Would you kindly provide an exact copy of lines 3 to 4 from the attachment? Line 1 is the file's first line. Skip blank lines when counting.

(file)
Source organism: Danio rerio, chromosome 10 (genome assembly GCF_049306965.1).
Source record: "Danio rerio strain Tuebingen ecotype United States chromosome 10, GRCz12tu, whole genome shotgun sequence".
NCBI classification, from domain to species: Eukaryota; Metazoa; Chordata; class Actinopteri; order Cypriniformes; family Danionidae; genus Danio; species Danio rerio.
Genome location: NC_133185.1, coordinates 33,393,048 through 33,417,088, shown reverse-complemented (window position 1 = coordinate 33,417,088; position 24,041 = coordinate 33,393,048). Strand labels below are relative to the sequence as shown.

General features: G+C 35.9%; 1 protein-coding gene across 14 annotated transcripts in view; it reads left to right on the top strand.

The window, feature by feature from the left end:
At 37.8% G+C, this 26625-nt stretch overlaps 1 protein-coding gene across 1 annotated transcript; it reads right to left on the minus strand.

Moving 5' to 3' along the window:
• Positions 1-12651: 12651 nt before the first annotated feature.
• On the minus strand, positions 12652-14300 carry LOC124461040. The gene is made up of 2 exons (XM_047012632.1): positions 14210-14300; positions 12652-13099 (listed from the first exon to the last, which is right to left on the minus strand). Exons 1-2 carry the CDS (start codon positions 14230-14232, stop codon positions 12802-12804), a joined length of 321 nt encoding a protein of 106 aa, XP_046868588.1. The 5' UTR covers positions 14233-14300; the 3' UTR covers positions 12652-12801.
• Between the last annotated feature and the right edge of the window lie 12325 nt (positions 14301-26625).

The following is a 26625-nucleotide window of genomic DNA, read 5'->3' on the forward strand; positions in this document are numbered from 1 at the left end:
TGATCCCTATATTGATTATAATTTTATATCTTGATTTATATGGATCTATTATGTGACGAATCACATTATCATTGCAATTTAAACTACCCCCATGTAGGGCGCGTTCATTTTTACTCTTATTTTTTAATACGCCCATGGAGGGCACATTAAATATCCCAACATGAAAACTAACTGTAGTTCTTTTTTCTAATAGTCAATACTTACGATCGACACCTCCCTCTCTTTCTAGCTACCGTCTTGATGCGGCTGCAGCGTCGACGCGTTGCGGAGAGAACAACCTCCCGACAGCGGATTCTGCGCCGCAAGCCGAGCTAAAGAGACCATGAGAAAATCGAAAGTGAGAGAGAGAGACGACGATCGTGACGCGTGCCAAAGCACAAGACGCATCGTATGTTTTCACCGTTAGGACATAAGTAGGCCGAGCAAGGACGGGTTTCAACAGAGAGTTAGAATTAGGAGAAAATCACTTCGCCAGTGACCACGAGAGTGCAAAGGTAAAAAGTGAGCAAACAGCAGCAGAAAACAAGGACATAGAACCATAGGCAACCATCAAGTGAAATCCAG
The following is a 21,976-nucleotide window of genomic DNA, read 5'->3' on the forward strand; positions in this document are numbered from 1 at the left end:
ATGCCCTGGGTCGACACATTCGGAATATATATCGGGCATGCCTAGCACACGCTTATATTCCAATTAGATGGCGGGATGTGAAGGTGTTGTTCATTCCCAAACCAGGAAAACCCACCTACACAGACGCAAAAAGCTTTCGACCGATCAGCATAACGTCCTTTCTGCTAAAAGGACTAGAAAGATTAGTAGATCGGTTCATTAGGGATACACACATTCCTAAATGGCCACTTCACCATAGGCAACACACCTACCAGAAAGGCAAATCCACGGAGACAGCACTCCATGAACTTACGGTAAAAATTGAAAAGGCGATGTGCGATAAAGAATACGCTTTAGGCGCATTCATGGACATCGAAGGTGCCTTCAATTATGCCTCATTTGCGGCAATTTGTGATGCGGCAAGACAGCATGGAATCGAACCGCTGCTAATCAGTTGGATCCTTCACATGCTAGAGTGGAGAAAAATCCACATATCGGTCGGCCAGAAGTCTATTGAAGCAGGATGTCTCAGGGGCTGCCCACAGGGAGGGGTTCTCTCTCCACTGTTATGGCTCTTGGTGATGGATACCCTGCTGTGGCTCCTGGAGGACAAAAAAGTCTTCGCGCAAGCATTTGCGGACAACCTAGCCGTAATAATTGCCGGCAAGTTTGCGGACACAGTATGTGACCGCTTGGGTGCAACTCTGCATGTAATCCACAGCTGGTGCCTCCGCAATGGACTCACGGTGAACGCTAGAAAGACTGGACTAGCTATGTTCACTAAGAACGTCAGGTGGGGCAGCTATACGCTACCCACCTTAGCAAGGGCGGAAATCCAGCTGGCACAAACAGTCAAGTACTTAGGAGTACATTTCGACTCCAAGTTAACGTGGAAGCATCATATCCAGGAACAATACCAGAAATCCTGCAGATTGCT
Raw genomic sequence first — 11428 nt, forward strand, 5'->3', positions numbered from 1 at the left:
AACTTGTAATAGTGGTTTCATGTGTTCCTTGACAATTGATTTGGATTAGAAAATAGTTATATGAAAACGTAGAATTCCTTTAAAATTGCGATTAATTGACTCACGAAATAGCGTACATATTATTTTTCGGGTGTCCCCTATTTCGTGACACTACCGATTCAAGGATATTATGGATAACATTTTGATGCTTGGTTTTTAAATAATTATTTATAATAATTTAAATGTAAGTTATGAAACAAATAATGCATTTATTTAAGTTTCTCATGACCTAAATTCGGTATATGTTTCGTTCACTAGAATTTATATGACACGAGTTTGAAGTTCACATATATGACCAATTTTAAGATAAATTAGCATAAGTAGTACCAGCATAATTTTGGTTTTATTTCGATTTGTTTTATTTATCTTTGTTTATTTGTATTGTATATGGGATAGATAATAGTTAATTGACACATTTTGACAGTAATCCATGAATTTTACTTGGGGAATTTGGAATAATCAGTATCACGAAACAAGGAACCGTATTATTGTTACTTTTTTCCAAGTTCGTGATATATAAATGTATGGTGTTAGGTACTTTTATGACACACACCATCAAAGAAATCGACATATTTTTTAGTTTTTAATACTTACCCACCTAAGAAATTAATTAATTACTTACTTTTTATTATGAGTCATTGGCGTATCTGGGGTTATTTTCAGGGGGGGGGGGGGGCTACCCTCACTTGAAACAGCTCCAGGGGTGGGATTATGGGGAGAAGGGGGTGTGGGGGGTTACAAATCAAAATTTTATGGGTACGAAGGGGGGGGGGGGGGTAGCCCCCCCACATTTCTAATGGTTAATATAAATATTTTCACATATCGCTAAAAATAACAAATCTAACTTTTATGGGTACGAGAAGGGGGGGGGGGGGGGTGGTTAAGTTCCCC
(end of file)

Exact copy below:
NCBI classification, from domain to species: Eukaryota; Metazoa; Chordata; class Actinopteri; order Cypriniformes; family Danionidae; genus Danio; species Danio rerio.
Genome location: NC_133185.1, coordinates 33,393,048 through 33,417,088, shown reverse-complemented (window position 1 = coordinate 33,417,088; position 24,041 = coordinate 33,393,048). Strand labels below are relative to the sequence as shown.